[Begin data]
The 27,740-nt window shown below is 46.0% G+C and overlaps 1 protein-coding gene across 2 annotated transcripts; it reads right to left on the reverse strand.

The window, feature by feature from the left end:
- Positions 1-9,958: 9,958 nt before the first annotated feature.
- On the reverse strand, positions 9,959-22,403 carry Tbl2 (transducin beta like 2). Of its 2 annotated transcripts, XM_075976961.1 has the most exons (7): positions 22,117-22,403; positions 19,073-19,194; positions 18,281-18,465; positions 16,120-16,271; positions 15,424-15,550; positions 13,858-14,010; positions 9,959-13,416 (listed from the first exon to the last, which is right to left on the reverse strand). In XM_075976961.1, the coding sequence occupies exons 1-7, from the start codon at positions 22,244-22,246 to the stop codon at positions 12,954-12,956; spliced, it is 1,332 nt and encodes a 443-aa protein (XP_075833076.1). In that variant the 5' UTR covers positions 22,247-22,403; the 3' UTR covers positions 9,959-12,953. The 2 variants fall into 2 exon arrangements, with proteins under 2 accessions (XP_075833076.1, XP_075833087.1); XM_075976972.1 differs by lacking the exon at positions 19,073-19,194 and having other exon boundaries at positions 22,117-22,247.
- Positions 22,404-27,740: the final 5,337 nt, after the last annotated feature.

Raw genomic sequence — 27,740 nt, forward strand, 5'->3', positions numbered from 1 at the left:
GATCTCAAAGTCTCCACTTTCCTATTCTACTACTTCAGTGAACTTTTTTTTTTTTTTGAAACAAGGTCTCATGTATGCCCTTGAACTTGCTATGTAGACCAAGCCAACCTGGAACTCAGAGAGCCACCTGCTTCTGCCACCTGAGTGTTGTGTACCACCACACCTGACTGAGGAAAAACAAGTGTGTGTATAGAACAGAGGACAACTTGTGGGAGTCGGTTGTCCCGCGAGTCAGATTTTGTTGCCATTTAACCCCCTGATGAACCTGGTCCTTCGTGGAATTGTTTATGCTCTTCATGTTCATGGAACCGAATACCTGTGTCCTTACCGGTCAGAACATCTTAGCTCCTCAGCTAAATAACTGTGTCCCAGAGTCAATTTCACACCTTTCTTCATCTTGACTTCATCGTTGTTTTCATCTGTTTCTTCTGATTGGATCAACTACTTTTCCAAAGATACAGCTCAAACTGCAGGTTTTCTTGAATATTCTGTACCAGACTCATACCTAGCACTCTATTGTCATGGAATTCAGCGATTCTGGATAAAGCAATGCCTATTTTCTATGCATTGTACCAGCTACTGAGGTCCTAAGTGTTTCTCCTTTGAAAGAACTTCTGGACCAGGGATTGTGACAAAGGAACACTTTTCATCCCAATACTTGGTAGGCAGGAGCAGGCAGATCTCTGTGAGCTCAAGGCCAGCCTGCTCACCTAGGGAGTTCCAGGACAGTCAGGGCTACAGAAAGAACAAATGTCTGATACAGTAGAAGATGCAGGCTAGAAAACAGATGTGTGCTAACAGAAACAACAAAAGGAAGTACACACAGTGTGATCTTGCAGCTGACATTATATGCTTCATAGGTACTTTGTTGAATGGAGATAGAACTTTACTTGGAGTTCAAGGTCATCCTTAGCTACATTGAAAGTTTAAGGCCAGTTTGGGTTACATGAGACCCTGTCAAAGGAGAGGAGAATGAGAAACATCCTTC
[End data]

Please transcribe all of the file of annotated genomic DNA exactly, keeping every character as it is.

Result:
The 27,740-nt window shown below is 46.0% G+C and overlaps 1 protein-coding gene across 2 annotated transcripts; it reads right to left on the reverse strand.

The window, feature by feature from the left end:
- Positions 1-9,958: 9,958 nt before the first annotated feature.
- On the reverse strand, positions 9,959-22,403 carry Tbl2 (transducin beta like 2). Of its 2 annotated transcripts, XM_075976961.1 has the most exons (7): positions 22,117-22,403; positions 19,073-19,194; positions 18,281-18,465; positions 16,120-16,271; positions 15,424-15,550; positions 13,858-14,010; positions 9,959-13,416 (listed from the first exon to the last, which is right to left on the reverse strand). In XM_075976961.1, the coding sequence occupies exons 1-7, from the start codon at positions 22,244-22,246 to the stop codon at positions 12,954-12,956; spliced, it is 1,332 nt and encodes a 443-aa protein (XP_075833076.1). In that variant the 5' UTR covers positions 22,247-22,403; the 3' UTR covers positions 9,959-12,953. The 2 variants fall into 2 exon arrangements, with proteins under 2 accessions (XP_075833076.1, XP_075833087.1); XM_075976972.1 differs by lacking the exon at positions 19,073-19,194 and having other exon boundaries at positions 22,117-22,247.
- Positions 22,404-27,740: the final 5,337 nt, after the last annotated feature.

Raw genomic sequence — 27,740 nt, forward strand, 5'->3', positions numbered from 1 at the left:
GATCTCAAAGTCTCCACTTTCCTATTCTACTACTTCAGTGAACTTTTTTTTTTTTTTGAAACAAGGTCTCATGTATGCCCTTGAACTTGCTATGTAGACCAAGCCAACCTGGAACTCAGAGAGCCACCTGCTTCTGCCACCTGAGTGTTGTGTACCACCACACCTGACTGAGGAAAAACAAGTGTGTGTATAGAACAGAGGACAACTTGTGGGAGTCGGTTGTCCCGCGAGTCAGATTTTGTTGCCATTTAACCCCCTGATGAACCTGGTCCTTCGTGGAATTGTTTATGCTCTTCATGTTCATGGAACCGAATACCTGTGTCCTTACCGGTCAGAACATCTTAGCTCCTCAGCTAAATAACTGTGTCCCAGAGTCAATTTCACACCTTTCTTCATCTTGACTTCATCGTTGTTTTCATCTGTTTCTTCTGATTGGATCAACTACTTTTCCAAAGATACAGCTCAAACTGCAGGTTTTCTTGAATATTCTGTACCAGACTCATACCTAGCACTCTATTGTCATGGAATTCAGCGATTCTGGATAAAGCAATGCCTATTTTCTATGCATTGTACCAGCTACTGAGGTCCTAAGTGTTTCTCCTTTGAAAGAACTTCTGGACCAGGGATTGTGACAAAGGAACACTTTTCATCCCAATACTTGGTAGGCAGGAGCAGGCAGATCTCTGTGAGCTCAAGGCCAGCCTGCTCACCTAGGGAGTTCCAGGACAGTCAGGGCTACAGAAAGAACAAATGTCTGATACAGTAGAAGATGCAGGCTAGAAAACAGATGTGTGCTAACAGAAACAACAAAAGGAAGTACACACAGTGTGATCTTGCAGCTGACATTATATGCTTCATAGGTACTTTGTTGAATGGAGATAGAACTTTACTTGGAGTTCAAGGTCATCCTTAGCTACATTGAAAGTTTAAGGCCAGTTTGGGTTACATGAGACCCTGTCAAAGGAGAGGAGAATGAGAAACATCCTTC